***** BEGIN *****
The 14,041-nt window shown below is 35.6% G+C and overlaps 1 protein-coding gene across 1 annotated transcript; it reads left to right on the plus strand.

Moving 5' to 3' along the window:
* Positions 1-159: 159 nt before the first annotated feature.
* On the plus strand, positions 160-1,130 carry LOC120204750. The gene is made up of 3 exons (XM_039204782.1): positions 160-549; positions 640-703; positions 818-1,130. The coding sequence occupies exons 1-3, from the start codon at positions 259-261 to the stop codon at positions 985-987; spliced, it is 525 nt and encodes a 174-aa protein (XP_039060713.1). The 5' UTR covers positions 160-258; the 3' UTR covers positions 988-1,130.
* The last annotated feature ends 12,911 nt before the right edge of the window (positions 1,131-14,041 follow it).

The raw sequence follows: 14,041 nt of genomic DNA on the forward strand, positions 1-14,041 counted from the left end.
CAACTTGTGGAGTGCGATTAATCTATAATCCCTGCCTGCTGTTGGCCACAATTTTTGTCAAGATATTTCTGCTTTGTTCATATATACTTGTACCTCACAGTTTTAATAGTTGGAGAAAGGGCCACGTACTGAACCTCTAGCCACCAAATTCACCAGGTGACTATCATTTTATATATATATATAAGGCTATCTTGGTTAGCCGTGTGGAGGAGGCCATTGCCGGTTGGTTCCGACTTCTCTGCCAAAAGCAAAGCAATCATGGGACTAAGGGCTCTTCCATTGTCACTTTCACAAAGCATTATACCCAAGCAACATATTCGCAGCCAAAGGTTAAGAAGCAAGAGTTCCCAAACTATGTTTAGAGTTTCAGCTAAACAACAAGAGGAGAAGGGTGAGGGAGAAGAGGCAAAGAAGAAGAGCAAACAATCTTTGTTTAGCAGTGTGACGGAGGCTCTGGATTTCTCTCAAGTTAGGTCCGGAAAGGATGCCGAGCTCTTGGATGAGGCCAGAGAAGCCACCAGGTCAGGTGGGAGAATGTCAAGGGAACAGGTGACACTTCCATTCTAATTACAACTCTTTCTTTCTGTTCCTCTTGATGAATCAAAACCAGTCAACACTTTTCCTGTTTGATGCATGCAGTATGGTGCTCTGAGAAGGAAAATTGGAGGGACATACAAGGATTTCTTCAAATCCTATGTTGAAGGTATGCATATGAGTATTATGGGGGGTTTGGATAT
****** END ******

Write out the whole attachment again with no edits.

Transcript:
The 14,041-nt window shown below is 35.6% G+C and overlaps 1 protein-coding gene across 1 annotated transcript; it reads left to right on the plus strand.

Moving 5' to 3' along the window:
* Positions 1-159: 159 nt before the first annotated feature.
* On the plus strand, positions 160-1,130 carry LOC120204750. The gene is made up of 3 exons (XM_039204782.1): positions 160-549; positions 640-703; positions 818-1,130. The coding sequence occupies exons 1-3, from the start codon at positions 259-261 to the stop codon at positions 985-987; spliced, it is 525 nt and encodes a 174-aa protein (XP_039060713.1). The 5' UTR covers positions 160-258; the 3' UTR covers positions 988-1,130.
* The last annotated feature ends 12,911 nt before the right edge of the window (positions 1,131-14,041 follow it).

The raw sequence follows: 14,041 nt of genomic DNA on the forward strand, positions 1-14,041 counted from the left end.
CAACTTGTGGAGTGCGATTAATCTATAATCCCTGCCTGCTGTTGGCCACAATTTTTGTCAAGATATTTCTGCTTTGTTCATATATACTTGTACCTCACAGTTTTAATAGTTGGAGAAAGGGCCACGTACTGAACCTCTAGCCACCAAATTCACCAGGTGACTATCATTTTATATATATATATAAGGCTATCTTGGTTAGCCGTGTGGAGGAGGCCATTGCCGGTTGGTTCCGACTTCTCTGCCAAAAGCAAAGCAATCATGGGACTAAGGGCTCTTCCATTGTCACTTTCACAAAGCATTATACCCAAGCAACATATTCGCAGCCAAAGGTTAAGAAGCAAGAGTTCCCAAACTATGTTTAGAGTTTCAGCTAAACAACAAGAGGAGAAGGGTGAGGGAGAAGAGGCAAAGAAGAAGAGCAAACAATCTTTGTTTAGCAGTGTGACGGAGGCTCTGGATTTCTCTCAAGTTAGGTCCGGAAAGGATGCCGAGCTCTTGGATGAGGCCAGAGAAGCCACCAGGTCAGGTGGGAGAATGTCAAGGGAACAGGTGACACTTCCATTCTAATTACAACTCTTTCTTTCTGTTCCTCTTGATGAATCAAAACCAGTCAACACTTTTCCTGTTTGATGCATGCAGTATGGTGCTCTGAGAAGGAAAATTGGAGGGACATACAAGGATTTCTTCAAATCCTATGTTGAAGGTATGCATATGAGTATTATGGGGGGTTTGGATAT